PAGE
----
The Economist says the United States was wrong to designate China's ongoing use of prison camps and forced sterilization of women in the Uighur population as "genocide."
The Friday article, published in the British magazine's editorial section, said that ongoing population control efforts in Xinjiang do not meet the United Nations definition of genocide. By declaring that the Chinese Communist Party engages in genocide, the article argues, Washington diminishes the meaning of the term.
"China’s persecution of the Uighurs is horrific: It has locked up perhaps one million of them in prison camps, which it naturally mislabels ‘vocational training centers.' It has forcibly sterilized some Uighur women. But it is not slaughtering them," the article states. "By accusing it of genocide instead, in the absence of mass murder, America is diminishing the unique stigma of the term…. It accomplishes nothing to exaggerate the Communist Party’s crimes in Xinjiang."
The editorial does not mention new reports of systematic rape in forced labor camps, nor does it acknowledge comments made by Chinese Communist Party leadership that Uighur Muslims are comparable to "malignant tumors" and that their faith is like a "communicable plague." Even further, it ignores accounts from camp survivors that Chinese officials kill newborn Uighur children.
Rep. Michael McCaul (R., Texas), ranking member of the House Foreign Affairs Committee, called the article "incredibly unsettling."
"The Economist is wrong: The Chinese Communist Party is clearly committing a genocide against the Uighurs and other ethnic and religious minorities as defined by the Genocide Convention. And while the Economist’s intentions were hopefully not to serve as genocide apologists, the CCP will certainly use their inaccurate headline to continue to excuse their genocide," McCaul said. "It’s incredibly unsettling to see one make excuses for those same horrors."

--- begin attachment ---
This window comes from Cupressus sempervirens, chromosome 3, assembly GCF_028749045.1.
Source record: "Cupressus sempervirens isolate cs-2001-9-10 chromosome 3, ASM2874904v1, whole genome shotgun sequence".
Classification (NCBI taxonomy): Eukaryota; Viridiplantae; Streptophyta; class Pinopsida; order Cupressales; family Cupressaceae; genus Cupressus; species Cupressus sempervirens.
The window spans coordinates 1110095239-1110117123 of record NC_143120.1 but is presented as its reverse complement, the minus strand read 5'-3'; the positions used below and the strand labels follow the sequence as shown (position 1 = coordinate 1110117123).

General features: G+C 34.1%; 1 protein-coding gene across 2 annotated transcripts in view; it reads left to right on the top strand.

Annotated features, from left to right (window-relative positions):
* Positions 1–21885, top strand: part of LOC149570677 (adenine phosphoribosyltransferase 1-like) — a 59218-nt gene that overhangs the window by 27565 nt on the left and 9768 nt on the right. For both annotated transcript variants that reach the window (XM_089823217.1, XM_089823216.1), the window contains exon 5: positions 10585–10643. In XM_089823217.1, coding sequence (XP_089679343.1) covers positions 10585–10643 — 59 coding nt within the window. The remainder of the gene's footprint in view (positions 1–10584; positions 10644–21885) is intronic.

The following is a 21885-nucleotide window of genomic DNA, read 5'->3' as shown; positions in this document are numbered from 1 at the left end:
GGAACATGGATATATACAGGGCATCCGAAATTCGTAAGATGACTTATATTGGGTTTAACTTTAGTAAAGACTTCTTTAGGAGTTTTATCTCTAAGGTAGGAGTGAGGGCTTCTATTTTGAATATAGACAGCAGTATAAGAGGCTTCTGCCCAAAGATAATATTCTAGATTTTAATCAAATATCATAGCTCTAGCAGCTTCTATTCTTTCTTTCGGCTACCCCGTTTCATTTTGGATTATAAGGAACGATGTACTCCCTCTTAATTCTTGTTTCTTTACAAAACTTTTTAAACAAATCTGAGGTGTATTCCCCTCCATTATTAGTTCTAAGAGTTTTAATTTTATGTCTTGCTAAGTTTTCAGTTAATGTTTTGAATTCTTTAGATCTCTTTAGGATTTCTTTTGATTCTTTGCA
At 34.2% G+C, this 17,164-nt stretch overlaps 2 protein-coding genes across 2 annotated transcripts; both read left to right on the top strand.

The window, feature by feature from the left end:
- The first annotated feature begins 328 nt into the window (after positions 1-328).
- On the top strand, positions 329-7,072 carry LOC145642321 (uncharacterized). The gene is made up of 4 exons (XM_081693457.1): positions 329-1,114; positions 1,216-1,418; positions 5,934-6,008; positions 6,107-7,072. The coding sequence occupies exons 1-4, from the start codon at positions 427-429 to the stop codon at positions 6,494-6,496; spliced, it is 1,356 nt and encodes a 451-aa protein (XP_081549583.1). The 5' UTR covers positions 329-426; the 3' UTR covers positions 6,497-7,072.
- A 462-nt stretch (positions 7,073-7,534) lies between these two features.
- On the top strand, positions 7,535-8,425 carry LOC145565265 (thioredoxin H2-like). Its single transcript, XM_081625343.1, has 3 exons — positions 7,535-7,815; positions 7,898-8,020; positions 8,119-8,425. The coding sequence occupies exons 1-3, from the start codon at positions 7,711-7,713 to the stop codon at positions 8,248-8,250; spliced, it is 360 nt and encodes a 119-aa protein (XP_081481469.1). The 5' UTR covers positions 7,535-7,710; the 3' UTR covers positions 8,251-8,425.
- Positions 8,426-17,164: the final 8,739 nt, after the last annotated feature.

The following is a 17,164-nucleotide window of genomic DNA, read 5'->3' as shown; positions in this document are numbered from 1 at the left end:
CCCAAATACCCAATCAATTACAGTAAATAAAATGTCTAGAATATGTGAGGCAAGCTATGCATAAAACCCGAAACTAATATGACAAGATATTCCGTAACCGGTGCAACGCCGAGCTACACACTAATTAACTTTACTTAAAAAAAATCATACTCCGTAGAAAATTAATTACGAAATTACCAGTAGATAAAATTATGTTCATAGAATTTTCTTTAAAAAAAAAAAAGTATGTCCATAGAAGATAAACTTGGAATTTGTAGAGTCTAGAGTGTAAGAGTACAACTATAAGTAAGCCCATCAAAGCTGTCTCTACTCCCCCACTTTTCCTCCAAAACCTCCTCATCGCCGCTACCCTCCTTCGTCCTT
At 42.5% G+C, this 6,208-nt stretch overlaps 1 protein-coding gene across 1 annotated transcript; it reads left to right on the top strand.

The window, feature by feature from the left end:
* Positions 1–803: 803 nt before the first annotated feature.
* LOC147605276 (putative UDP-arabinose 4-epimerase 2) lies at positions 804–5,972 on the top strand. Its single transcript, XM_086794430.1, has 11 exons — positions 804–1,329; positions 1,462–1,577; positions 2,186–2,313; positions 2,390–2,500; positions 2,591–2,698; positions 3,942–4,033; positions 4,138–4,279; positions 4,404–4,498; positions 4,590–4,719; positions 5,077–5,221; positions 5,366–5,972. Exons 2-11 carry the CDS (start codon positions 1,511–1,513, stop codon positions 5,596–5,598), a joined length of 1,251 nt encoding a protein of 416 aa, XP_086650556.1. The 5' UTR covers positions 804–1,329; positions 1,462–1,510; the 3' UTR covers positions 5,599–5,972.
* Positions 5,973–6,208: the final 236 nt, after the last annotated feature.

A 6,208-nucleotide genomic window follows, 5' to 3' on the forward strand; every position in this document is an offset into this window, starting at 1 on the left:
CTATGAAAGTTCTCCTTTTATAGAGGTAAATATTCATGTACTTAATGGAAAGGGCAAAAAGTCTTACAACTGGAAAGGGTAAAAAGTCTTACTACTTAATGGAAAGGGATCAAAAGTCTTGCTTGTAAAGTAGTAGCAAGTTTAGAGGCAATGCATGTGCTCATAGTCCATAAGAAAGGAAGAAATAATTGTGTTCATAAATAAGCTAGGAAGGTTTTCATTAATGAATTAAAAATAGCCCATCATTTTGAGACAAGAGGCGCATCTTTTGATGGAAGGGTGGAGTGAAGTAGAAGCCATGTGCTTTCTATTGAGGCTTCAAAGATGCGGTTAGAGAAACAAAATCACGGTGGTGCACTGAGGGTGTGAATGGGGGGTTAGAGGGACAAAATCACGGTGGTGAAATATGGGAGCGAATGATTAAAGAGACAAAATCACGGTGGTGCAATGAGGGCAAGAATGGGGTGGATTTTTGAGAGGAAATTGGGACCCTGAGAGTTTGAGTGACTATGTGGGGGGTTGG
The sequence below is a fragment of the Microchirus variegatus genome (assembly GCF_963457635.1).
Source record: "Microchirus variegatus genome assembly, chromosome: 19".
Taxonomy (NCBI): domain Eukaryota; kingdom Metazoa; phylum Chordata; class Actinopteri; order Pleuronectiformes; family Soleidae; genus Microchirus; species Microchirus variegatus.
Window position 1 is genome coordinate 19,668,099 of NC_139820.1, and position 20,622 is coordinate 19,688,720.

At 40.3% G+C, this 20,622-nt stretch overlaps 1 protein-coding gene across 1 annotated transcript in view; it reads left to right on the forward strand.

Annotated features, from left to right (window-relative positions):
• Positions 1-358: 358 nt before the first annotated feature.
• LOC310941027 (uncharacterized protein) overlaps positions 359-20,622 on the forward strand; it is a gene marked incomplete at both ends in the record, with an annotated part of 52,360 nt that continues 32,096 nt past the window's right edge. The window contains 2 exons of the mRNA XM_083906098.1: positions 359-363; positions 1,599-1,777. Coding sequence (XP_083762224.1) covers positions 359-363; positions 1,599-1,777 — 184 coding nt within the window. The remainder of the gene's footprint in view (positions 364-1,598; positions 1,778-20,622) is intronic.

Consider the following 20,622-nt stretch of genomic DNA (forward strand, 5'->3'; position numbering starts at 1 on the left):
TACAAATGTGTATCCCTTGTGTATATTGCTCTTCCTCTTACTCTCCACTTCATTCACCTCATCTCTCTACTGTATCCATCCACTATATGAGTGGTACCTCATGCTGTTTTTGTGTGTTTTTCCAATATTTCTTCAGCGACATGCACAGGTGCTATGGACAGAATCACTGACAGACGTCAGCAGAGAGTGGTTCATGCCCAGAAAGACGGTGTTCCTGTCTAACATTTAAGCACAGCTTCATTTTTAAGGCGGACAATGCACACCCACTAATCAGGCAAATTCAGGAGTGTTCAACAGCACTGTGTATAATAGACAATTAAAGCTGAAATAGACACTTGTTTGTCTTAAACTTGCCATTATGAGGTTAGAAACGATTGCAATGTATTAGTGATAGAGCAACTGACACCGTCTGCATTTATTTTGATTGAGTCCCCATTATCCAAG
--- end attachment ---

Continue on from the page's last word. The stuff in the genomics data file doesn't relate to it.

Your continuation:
A series of Washington Free Beacon reports revealed ties between the Economist and the Chinese Communist Party. Last year, the magazine published several advertorials from the CCP-backed Beijing Review, which contained highly favorable coverage of Xi Jinping’s coronavirus response. The outlet failed to disclose its agreement with the CCP-funded entity, a potential violation of federal disclosure laws.
The Economist also provided sympathetic coverage of Huawei without disclosing its lucrative business relationship with the Chinese tech giant. Over the course of recent years, magazine staffers have left the organization to join Huawei. The tech firm also worked with the Economist to organize multiple European tech junkets, effectively legitimizing the operations of CCP-backed Huawei.
Huawei-based technology plays a major role in China's growing surveillance state and could be partially responsible for overseeing the Uighur genocide. Facial-recognition technologies developed by Huawei could be used by the CCP to identify and track Uighur Muslims.